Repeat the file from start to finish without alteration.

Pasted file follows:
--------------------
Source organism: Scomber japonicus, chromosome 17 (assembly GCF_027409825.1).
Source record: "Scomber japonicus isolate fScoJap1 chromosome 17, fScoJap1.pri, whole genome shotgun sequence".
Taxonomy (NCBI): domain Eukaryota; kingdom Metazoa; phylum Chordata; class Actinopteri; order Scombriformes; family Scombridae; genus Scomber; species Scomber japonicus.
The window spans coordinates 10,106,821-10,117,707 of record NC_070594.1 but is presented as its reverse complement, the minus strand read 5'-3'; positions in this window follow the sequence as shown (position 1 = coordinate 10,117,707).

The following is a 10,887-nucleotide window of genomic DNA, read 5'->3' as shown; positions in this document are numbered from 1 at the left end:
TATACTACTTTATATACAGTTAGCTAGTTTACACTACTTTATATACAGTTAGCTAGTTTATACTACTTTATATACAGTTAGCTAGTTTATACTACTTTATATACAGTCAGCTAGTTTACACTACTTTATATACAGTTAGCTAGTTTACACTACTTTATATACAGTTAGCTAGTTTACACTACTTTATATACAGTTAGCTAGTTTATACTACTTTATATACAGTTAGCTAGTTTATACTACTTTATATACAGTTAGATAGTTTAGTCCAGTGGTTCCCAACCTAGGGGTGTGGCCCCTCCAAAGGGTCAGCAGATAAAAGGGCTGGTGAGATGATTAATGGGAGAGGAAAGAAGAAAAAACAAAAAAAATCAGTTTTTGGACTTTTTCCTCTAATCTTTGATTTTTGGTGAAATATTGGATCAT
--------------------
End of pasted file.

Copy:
Source organism: Scomber japonicus, chromosome 17 (assembly GCF_027409825.1).
Source record: "Scomber japonicus isolate fScoJap1 chromosome 17, fScoJap1.pri, whole genome shotgun sequence".
Taxonomy (NCBI): domain Eukaryota; kingdom Metazoa; phylum Chordata; class Actinopteri; order Scombriformes; family Scombridae; genus Scomber; species Scomber japonicus.
The window spans coordinates 10,106,821-10,117,707 of record NC_070594.1 but is presented as its reverse complement, the minus strand read 5'-3'; positions in this window follow the sequence as shown (position 1 = coordinate 10,117,707).

The following is a 10,887-nucleotide window of genomic DNA, read 5'->3' as shown; positions in this document are numbered from 1 at the left end:
TATACTACTTTATATACAGTTAGCTAGTTTACACTACTTTATATACAGTTAGCTAGTTTATACTACTTTATATACAGTTAGCTAGTTTATACTACTTTATATACAGTCAGCTAGTTTACACTACTTTATATACAGTTAGCTAGTTTACACTACTTTATATACAGTTAGCTAGTTTACACTACTTTATATACAGTTAGCTAGTTTATACTACTTTATATACAGTTAGCTAGTTTATACTACTTTATATACAGTTAGATAGTTTAGTCCAGTGGTTCCCAACCTAGGGGTGTGGCCCCTCCAAAGGGTCAGCAGATAAAAGGGCTGGTGAGATGATTAATGGGAGAGGAAAGAAGAAAAAACAAAAAAAATCAGTTTTTGGACTTTTTCCTCTAATCTTTGATTTTTGGTGAAATATTGGATCAT